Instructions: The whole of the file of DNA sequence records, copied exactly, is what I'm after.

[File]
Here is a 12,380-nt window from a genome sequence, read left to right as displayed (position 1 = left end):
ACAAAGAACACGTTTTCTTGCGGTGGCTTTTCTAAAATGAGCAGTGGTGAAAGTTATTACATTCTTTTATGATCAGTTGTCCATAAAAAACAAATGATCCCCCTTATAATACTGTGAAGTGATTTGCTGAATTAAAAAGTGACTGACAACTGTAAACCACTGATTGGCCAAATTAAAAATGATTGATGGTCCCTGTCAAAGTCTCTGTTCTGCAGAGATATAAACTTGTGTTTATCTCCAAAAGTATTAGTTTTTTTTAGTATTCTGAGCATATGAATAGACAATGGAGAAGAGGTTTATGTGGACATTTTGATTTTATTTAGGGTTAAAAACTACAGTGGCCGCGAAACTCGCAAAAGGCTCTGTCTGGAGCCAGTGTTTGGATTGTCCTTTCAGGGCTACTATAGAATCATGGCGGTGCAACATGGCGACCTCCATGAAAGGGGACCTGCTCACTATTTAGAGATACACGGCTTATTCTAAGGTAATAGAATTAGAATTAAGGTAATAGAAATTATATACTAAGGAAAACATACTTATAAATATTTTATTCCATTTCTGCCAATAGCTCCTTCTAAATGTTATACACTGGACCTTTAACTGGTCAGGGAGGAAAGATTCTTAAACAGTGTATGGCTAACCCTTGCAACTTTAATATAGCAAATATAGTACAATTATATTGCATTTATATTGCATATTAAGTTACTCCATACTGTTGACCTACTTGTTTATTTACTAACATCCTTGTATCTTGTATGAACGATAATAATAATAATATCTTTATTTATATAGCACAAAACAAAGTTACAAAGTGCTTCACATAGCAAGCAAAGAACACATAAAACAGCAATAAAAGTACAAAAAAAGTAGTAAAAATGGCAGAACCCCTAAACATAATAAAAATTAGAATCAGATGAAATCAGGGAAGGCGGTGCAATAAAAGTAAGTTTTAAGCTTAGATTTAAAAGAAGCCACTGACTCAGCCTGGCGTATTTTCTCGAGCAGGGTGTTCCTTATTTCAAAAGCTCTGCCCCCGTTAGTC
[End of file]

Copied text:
Here is a 12,380-nt window from a genome sequence, read left to right as displayed (position 1 = left end):
ACAAAGAACACGTTTTCTTGCGGTGGCTTTTCTAAAATGAGCAGTGGTGAAAGTTATTACATTCTTTTATGATCAGTTGTCCATAAAAAACAAATGATCCCCCTTATAATACTGTGAAGTGATTTGCTGAATTAAAAAGTGACTGACAACTGTAAACCACTGATTGGCCAAATTAAAAATGATTGATGGTCCCTGTCAAAGTCTCTGTTCTGCAGAGATATAAACTTGTGTTTATCTCCAAAAGTATTAGTTTTTTTTAGTATTCTGAGCATATGAATAGACAATGGAGAAGAGGTTTATGTGGACATTTTGATTTTATTTAGGGTTAAAAACTACAGTGGCCGCGAAACTCGCAAAAGGCTCTGTCTGGAGCCAGTGTTTGGATTGTCCTTTCAGGGCTACTATAGAATCATGGCGGTGCAACATGGCGACCTCCATGAAAGGGGACCTGCTCACTATTTAGAGATACACGGCTTATTCTAAGGTAATAGAATTAGAATTAAGGTAATAGAAATTATATACTAAGGAAAACATACTTATAAATATTTTATTCCATTTCTGCCAATAGCTCCTTCTAAATGTTATACACTGGACCTTTAACTGGTCAGGGAGGAAAGATTCTTAAACAGTGTATGGCTAACCCTTGCAACTTTAATATAGCAAATATAGTACAATTATATTGCATTTATATTGCATATTAAGTTACTCCATACTGTTGACCTACTTGTTTATTTACTAACATCCTTGTATCTTGTATGAACGATAATAATAATAATATCTTTATTTATATAGCACAAAACAAAGTTACAAAGTGCTTCACATAGCAAGCAAAGAACACATAAAACAGCAATAAAAGTACAAAAAAAGTAGTAAAAATGGCAGAACCCCTAAACATAATAAAAATTAGAATCAGATGAAATCAGGGAAGGCGGTGCAATAAAAGTAAGTTTTAAGCTTAGATTTAAAAGAAGCCACTGACTCAGCCTGGCGTATTTTCTCGAGCAGGGTGTTCCTTATTTCAAAAGCTCTGCCCCCGTTAGTC